Cyprus: Turkey Gas Search Could Hurt Peace Talks
NICOSIA, Cyprus (AP) — Cyprus on Monday warned that plans by Turkey to search for oil and gas in waters where it has already licensed companies to drill could derail reunification talks on the ethnically split island.
"The least I can say is that negotiations, in order to produce results, cannot be conducted under such conditions of provocation," said Foreign Minister Ioannis Kasoulides.
The government described plans by Turkey to start offshore seismic tests off the island's southern later this month as a "serious breach" of its sovereign rights as well as the rights of the drilling consortium, made up of Italy's Eni and South Korea's Kogas.
In a statement, Turkey's Foreign Ministry urged the internationally recognized Greek Cypriot government to "refrain from acting as the sole owner" of the island's resources and to halt a "unilateral" fossil fuel search.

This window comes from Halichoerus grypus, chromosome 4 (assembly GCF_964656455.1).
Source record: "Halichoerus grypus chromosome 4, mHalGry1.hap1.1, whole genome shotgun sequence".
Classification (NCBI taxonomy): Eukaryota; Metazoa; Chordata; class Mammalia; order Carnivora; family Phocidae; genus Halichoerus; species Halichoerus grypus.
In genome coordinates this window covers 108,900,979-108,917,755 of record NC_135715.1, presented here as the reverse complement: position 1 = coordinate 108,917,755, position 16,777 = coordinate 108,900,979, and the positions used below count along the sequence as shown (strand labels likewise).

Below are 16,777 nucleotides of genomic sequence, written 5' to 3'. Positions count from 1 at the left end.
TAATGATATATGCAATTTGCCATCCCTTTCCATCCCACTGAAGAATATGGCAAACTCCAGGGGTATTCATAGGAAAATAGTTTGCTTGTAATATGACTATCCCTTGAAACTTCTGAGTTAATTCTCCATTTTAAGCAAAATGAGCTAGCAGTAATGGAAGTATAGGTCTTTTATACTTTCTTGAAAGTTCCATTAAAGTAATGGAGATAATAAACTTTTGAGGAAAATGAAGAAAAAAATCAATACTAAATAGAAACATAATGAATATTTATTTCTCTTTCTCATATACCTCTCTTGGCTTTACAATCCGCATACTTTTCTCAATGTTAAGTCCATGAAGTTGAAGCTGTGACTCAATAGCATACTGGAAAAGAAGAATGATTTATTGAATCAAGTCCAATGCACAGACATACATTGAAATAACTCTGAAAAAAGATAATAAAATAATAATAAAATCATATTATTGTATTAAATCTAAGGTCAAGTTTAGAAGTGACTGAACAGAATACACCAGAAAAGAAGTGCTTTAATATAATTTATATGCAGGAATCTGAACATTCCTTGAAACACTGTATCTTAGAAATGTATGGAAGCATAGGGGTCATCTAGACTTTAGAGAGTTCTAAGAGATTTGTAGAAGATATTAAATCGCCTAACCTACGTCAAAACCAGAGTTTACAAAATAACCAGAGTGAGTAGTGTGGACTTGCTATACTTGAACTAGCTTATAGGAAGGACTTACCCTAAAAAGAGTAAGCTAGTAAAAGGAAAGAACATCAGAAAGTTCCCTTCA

Cyprus was divided in 1974 when Turkey invaded after a coup aiming to unite the island with Greece. Turkey does not recognize Cyprus as a state and opposes the country's offshore energy search, claiming it disregards the rights of breakaway Turkish Cypriots to their share of potential profits.
To press the point, Turkey's military said Monday that it has dispatched a frigate and a patrol ship off Cyprus' southern coast to "observe" the consortium's Bahamian-flagged rig carrying out exploratory drilling there.
The renewed tension comes amid agreement to intensify United Nations-mediated negotiations restarted in February.
Kasoulides said Cypriot President Nicos Anastasiades was mulling a number of "diplomatic, political and legal" options and will decide soon on how to respond.
The island's natural resources belong to all its people, he said, but added that potential gas riches would only be divvied up after a peace accord is reached.
The U.S. company Noble Energy and partners Delek and Avner have discovered a field off Cyprus' southern coast estimated to hold 3.6 trillion to 6 trillion cubic feet of gas.
Suzan Fraser in Ankara, Turkey, contributed to this report.
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